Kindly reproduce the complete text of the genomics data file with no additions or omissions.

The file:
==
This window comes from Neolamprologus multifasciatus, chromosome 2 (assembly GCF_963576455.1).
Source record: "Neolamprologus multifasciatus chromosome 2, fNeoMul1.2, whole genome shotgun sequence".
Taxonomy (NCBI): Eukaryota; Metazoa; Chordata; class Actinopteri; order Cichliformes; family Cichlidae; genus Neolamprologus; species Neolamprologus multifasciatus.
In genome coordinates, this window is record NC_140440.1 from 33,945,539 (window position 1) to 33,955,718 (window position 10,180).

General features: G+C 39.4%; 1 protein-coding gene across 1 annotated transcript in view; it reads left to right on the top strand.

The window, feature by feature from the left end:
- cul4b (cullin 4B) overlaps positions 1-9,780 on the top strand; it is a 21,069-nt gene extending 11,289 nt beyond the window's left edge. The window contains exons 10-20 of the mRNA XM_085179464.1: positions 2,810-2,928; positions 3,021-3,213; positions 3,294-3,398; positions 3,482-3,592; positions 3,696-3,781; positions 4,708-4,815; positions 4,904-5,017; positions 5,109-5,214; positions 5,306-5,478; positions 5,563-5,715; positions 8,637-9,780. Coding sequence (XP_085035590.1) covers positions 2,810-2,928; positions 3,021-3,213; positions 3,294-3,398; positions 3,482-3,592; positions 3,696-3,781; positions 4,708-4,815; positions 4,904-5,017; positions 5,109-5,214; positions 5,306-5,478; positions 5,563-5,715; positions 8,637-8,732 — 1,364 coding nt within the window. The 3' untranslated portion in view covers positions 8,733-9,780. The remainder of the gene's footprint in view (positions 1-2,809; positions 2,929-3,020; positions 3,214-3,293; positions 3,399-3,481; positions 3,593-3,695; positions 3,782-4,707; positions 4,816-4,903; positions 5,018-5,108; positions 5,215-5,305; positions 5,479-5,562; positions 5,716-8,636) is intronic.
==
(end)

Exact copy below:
This window comes from Neolamprologus multifasciatus, chromosome 2 (assembly GCF_963576455.1).
Source record: "Neolamprologus multifasciatus chromosome 2, fNeoMul1.2, whole genome shotgun sequence".
Taxonomy (NCBI): Eukaryota; Metazoa; Chordata; class Actinopteri; order Cichliformes; family Cichlidae; genus Neolamprologus; species Neolamprologus multifasciatus.
In genome coordinates, this window is record NC_140440.1 from 33,945,539 (window position 1) to 33,955,718 (window position 10,180).

General features: G+C 39.4%; 1 protein-coding gene across 1 annotated transcript in view; it reads left to right on the top strand.

The window, feature by feature from the left end:
- cul4b (cullin 4B) overlaps positions 1-9,780 on the top strand; it is a 21,069-nt gene extending 11,289 nt beyond the window's left edge. The window contains exons 10-20 of the mRNA XM_085179464.1: positions 2,810-2,928; positions 3,021-3,213; positions 3,294-3,398; positions 3,482-3,592; positions 3,696-3,781; positions 4,708-4,815; positions 4,904-5,017; positions 5,109-5,214; positions 5,306-5,478; positions 5,563-5,715; positions 8,637-9,780. Coding sequence (XP_085035590.1) covers positions 2,810-2,928; positions 3,021-3,213; positions 3,294-3,398; positions 3,482-3,592; positions 3,696-3,781; positions 4,708-4,815; positions 4,904-5,017; positions 5,109-5,214; positions 5,306-5,478; positions 5,563-5,715; positions 8,637-8,732 — 1,364 coding nt within the window. The 3' untranslated portion in view covers positions 8,733-9,780. The remainder of the gene's footprint in view (positions 1-2,809; positions 2,929-3,020; positions 3,214-3,293; positions 3,399-3,481; positions 3,593-3,695; positions 3,782-4,707; positions 4,816-4,903; positions 5,018-5,108; positions 5,215-5,305; positions 5,479-5,562; positions 5,716-8,636) is intronic.